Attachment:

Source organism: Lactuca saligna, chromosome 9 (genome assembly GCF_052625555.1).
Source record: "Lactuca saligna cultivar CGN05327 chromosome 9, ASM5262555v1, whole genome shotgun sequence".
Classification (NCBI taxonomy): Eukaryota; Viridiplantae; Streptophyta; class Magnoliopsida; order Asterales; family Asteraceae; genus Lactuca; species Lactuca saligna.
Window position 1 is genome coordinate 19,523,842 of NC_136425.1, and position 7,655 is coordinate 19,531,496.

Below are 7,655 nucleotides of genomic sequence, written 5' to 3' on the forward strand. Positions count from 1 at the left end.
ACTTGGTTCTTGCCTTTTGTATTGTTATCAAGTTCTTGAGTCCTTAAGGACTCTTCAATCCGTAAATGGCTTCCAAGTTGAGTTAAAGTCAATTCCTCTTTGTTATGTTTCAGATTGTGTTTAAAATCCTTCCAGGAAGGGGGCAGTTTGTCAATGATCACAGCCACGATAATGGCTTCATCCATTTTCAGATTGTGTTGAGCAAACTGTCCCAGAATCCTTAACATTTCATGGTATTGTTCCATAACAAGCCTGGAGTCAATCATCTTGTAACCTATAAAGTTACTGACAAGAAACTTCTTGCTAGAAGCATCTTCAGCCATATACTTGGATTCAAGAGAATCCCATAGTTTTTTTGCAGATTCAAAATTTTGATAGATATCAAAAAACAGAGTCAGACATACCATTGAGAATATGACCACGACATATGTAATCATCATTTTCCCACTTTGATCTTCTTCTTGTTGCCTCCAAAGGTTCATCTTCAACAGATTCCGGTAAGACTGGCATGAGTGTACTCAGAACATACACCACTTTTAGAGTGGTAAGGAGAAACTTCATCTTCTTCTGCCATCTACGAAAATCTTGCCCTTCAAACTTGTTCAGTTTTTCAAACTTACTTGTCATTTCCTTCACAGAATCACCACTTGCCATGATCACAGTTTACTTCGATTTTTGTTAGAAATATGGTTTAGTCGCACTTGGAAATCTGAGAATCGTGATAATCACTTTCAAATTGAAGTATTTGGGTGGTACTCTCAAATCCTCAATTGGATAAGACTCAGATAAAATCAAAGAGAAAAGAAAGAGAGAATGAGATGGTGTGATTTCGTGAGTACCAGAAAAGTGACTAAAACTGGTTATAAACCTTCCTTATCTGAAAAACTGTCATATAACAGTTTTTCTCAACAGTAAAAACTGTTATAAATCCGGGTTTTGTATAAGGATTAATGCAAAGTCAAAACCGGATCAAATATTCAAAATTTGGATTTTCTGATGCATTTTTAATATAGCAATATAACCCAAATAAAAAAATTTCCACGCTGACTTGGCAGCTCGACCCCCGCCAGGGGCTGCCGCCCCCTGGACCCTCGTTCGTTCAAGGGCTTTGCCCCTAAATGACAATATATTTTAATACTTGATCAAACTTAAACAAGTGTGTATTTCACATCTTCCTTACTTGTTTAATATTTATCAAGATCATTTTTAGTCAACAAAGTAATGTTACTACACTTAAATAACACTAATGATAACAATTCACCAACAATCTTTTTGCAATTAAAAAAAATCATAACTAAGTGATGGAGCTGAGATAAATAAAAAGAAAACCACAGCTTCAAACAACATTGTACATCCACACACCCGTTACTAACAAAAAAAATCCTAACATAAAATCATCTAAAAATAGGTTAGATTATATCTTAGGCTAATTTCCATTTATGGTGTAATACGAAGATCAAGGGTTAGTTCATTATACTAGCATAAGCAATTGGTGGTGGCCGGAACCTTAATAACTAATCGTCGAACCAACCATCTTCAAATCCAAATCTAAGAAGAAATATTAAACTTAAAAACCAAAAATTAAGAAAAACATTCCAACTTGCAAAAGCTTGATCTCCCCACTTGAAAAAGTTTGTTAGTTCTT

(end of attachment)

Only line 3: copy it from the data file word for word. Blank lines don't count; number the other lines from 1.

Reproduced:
Classification (NCBI taxonomy): Eukaryota; Viridiplantae; Streptophyta; class Magnoliopsida; order Asterales; family Asteraceae; genus Lactuca; species Lactuca saligna.